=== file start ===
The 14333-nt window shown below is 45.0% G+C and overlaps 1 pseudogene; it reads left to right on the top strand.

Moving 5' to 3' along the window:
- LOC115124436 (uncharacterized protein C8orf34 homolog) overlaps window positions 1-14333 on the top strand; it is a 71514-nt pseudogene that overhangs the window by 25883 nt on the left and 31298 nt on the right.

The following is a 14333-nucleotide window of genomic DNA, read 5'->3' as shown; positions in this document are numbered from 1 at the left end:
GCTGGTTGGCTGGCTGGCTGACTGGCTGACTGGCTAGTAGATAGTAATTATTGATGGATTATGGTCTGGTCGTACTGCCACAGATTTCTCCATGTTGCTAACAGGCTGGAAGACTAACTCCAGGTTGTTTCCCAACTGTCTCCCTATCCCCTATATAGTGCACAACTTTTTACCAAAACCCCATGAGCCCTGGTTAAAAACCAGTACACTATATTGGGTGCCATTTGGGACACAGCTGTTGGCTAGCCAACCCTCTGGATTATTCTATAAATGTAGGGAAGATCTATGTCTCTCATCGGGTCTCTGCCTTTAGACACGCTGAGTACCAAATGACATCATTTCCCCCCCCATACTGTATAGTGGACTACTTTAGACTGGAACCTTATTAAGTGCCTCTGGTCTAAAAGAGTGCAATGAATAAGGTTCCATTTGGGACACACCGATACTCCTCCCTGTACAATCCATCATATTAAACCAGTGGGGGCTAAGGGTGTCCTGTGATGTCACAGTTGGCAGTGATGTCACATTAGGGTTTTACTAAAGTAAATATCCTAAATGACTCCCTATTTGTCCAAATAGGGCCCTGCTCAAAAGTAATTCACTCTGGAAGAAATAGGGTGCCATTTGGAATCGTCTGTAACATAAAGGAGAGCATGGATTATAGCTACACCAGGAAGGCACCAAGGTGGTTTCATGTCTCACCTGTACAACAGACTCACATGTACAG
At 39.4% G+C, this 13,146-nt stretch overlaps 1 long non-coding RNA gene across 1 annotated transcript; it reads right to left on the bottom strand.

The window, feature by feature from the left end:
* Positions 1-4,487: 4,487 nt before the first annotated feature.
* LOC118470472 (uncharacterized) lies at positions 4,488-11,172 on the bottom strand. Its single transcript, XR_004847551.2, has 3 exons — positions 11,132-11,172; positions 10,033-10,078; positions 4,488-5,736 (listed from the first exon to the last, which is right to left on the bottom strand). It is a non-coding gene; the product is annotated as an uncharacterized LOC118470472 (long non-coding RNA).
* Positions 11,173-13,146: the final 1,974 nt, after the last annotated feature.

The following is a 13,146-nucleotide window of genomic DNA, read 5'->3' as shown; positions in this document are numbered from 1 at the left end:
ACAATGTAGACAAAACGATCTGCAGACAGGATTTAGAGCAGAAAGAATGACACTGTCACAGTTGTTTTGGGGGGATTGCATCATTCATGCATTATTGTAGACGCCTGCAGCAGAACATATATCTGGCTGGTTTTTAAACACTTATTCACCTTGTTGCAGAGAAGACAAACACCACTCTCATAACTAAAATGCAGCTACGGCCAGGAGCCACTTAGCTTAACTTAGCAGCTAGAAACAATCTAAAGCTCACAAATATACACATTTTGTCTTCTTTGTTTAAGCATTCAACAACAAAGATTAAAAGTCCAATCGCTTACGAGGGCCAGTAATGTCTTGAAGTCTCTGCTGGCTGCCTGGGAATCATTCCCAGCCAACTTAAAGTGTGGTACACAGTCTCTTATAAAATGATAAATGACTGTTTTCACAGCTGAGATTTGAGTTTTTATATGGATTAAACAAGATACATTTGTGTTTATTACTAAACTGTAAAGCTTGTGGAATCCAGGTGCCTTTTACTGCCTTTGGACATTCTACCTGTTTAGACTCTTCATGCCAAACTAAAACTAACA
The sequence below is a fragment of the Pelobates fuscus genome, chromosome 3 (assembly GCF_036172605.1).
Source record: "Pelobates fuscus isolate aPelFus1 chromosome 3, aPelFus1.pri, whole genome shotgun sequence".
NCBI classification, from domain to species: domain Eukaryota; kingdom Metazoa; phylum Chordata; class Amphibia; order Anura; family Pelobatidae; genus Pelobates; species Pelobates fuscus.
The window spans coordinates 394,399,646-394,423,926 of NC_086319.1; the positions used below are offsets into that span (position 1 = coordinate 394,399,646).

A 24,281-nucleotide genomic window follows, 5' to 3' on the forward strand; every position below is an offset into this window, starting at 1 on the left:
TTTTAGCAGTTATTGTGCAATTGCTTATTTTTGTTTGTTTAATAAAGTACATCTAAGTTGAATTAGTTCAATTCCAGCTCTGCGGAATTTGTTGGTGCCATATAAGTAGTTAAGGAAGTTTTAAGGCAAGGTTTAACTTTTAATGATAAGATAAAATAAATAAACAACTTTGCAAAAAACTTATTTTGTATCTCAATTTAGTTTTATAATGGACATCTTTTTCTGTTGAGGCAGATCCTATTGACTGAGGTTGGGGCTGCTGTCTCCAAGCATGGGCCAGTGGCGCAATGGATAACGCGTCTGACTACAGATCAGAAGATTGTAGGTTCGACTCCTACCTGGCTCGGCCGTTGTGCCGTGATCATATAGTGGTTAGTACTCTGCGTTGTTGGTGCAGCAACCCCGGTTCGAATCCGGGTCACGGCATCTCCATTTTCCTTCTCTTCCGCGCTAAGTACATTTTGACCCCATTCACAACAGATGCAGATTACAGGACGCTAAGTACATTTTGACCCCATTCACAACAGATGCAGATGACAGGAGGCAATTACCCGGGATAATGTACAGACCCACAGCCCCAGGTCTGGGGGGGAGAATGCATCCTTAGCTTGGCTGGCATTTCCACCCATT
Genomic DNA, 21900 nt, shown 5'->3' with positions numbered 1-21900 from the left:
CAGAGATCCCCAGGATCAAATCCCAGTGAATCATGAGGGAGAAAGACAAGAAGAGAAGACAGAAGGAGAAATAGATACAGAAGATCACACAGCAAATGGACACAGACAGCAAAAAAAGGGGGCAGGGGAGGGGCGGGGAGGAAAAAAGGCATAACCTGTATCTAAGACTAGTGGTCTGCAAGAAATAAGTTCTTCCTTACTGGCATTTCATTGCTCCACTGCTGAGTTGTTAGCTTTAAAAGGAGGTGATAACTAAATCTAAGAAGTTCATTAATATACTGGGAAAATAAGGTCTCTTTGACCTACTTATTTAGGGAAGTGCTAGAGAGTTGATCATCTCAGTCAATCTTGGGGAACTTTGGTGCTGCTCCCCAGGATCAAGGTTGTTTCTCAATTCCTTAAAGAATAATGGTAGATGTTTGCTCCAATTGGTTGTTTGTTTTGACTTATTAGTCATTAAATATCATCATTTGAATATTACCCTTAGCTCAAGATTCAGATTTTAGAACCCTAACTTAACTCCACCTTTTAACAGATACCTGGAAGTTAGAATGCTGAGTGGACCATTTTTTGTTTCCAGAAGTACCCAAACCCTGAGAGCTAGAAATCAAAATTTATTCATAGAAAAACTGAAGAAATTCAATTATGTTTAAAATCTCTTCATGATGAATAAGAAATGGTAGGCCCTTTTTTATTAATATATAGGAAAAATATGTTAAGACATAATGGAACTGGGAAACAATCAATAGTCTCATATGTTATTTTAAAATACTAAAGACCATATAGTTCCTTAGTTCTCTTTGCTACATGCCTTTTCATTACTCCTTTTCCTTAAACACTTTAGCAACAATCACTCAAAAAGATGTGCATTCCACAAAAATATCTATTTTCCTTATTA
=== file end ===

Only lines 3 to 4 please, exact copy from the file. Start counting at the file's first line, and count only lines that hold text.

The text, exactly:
- LOC115124436 (uncharacterized protein C8orf34 homolog) overlaps window positions 1-14333 on the top strand; it is a 71514-nt pseudogene that overhangs the window by 25883 nt on the left and 31298 nt on the right.

The following is a 14333-nucleotide window of genomic DNA, read 5'->3' as shown; positions in this document are numbered from 1 at the left end: